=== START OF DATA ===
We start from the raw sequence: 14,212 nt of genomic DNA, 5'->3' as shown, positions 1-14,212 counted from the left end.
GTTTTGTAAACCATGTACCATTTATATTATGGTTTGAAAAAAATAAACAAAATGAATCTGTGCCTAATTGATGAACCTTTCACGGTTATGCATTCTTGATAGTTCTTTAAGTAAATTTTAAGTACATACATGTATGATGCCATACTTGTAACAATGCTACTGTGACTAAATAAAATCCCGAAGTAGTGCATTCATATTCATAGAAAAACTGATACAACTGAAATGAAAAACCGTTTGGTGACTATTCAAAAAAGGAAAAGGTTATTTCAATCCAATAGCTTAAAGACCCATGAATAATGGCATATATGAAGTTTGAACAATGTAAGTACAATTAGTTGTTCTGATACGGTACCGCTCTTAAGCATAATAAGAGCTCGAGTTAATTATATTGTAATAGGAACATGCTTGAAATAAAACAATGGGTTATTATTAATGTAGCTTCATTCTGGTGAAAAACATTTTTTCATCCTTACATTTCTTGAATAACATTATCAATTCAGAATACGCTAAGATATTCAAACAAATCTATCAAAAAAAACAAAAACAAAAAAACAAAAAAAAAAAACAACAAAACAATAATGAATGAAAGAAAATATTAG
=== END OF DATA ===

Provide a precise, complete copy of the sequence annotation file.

We start from the raw sequence: 14,212 nt of genomic DNA, 5'->3' as shown, positions 1-14,212 counted from the left end.
GTTTTGTAAACCATGTACCATTTATATTATGGTTTGAAAAAAATAAACAAAATGAATCTGTGCCTAATTGATGAACCTTTCACGGTTATGCATTCTTGATAGTTCTTTAAGTAAATTTTAAGTACATACATGTATGATGCCATACTTGTAACAATGCTACTGTGACTAAATAAAATCCCGAAGTAGTGCATTCATATTCATAGAAAAACTGATACAACTGAAATGAAAAACCGTTTGGTGACTATTCAAAAAAGGAAAAGGTTATTTCAATCCAATAGCTTAAAGACCCATGAATAATGGCATATATGAAGTTTGAACAATGTAAGTACAATTAGTTGTTCTGATACGGTACCGCTCTTAAGCATAATAAGAGCTCGAGTTAATTATATTGTAATAGGAACATGCTTGAAATAAAACAATGGGTTATTATTAATGTAGCTTCATTCTGGTGAAAAACATTTTTTCATCCTTACATTTCTTGAATAACATTATCAATTCAGAATACGCTAAGATATTCAAACAAATCTATCAAAAAAAACAAAAACAAAAAAACAAAAAAAAAAAACAACAAAACAATAATGAATGAAAGAAAATATTAG